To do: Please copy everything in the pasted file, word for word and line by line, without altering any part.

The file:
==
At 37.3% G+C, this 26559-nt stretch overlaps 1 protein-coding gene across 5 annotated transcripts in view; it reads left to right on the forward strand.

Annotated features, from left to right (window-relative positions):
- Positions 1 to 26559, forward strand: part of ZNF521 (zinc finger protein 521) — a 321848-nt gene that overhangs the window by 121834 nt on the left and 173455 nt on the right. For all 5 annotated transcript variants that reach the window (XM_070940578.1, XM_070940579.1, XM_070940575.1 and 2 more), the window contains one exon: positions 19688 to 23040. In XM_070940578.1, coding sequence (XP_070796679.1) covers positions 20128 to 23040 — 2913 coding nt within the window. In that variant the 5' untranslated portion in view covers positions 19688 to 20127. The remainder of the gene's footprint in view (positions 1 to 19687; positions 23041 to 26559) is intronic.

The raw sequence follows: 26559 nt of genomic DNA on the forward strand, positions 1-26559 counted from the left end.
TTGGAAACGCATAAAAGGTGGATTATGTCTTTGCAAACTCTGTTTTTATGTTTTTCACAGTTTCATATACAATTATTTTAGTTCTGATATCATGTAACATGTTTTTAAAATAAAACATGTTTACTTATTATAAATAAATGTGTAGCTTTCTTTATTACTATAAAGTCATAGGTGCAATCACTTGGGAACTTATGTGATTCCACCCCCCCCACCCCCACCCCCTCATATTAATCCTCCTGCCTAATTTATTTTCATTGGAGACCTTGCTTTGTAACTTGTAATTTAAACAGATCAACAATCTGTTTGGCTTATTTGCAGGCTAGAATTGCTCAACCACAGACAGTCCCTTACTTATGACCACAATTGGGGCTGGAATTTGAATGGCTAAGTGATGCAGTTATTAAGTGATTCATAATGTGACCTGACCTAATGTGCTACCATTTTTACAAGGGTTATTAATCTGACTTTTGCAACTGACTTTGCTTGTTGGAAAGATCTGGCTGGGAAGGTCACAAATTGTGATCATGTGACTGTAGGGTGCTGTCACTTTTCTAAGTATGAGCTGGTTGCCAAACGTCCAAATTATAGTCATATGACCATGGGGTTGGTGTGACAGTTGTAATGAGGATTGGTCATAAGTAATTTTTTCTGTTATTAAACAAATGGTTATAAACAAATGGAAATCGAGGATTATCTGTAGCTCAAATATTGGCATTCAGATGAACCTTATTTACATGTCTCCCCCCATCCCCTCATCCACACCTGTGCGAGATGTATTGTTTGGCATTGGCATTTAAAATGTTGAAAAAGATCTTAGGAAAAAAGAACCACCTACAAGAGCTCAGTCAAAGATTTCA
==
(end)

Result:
At 37.3% G+C, this 26559-nt stretch overlaps 1 protein-coding gene across 5 annotated transcripts in view; it reads left to right on the forward strand.

Annotated features, from left to right (window-relative positions):
- Positions 1 to 26559, forward strand: part of ZNF521 (zinc finger protein 521) — a 321848-nt gene that overhangs the window by 121834 nt on the left and 173455 nt on the right. For all 5 annotated transcript variants that reach the window (XM_070940578.1, XM_070940579.1, XM_070940575.1 and 2 more), the window contains one exon: positions 19688 to 23040. In XM_070940578.1, coding sequence (XP_070796679.1) covers positions 20128 to 23040 — 2913 coding nt within the window. In that variant the 5' untranslated portion in view covers positions 19688 to 20127. The remainder of the gene's footprint in view (positions 1 to 19687; positions 23041 to 26559) is intronic.

The raw sequence follows: 26559 nt of genomic DNA on the forward strand, positions 1-26559 counted from the left end.
TTGGAAACGCATAAAAGGTGGATTATGTCTTTGCAAACTCTGTTTTTATGTTTTTCACAGTTTCATATACAATTATTTTAGTTCTGATATCATGTAACATGTTTTTAAAATAAAACATGTTTACTTATTATAAATAAATGTGTAGCTTTCTTTATTACTATAAAGTCATAGGTGCAATCACTTGGGAACTTATGTGATTCCACCCCCCCCACCCCCACCCCCTCATATTAATCCTCCTGCCTAATTTATTTTCATTGGAGACCTTGCTTTGTAACTTGTAATTTAAACAGATCAACAATCTGTTTGGCTTATTTGCAGGCTAGAATTGCTCAACCACAGACAGTCCCTTACTTATGACCACAATTGGGGCTGGAATTTGAATGGCTAAGTGATGCAGTTATTAAGTGATTCATAATGTGACCTGACCTAATGTGCTACCATTTTTACAAGGGTTATTAATCTGACTTTTGCAACTGACTTTGCTTGTTGGAAAGATCTGGCTGGGAAGGTCACAAATTGTGATCATGTGACTGTAGGGTGCTGTCACTTTTCTAAGTATGAGCTGGTTGCCAAACGTCCAAATTATAGTCATATGACCATGGGGTTGGTGTGACAGTTGTAATGAGGATTGGTCATAAGTAATTTTTTCTGTTATTAAACAAATGGTTATAAACAAATGGAAATCGAGGATTATCTGTAGCTCAAATATTGGCATTCAGATGAACCTTATTTACATGTCTCCCCCCATCCCCTCATCCACACCTGTGCGAGATGTATTGTTTGGCATTGGCATTTAAAATGTTGAAAAAGATCTTAGGAAAAAAGAACCACCTACAAGAGCTCAGTCAAAGATTTCA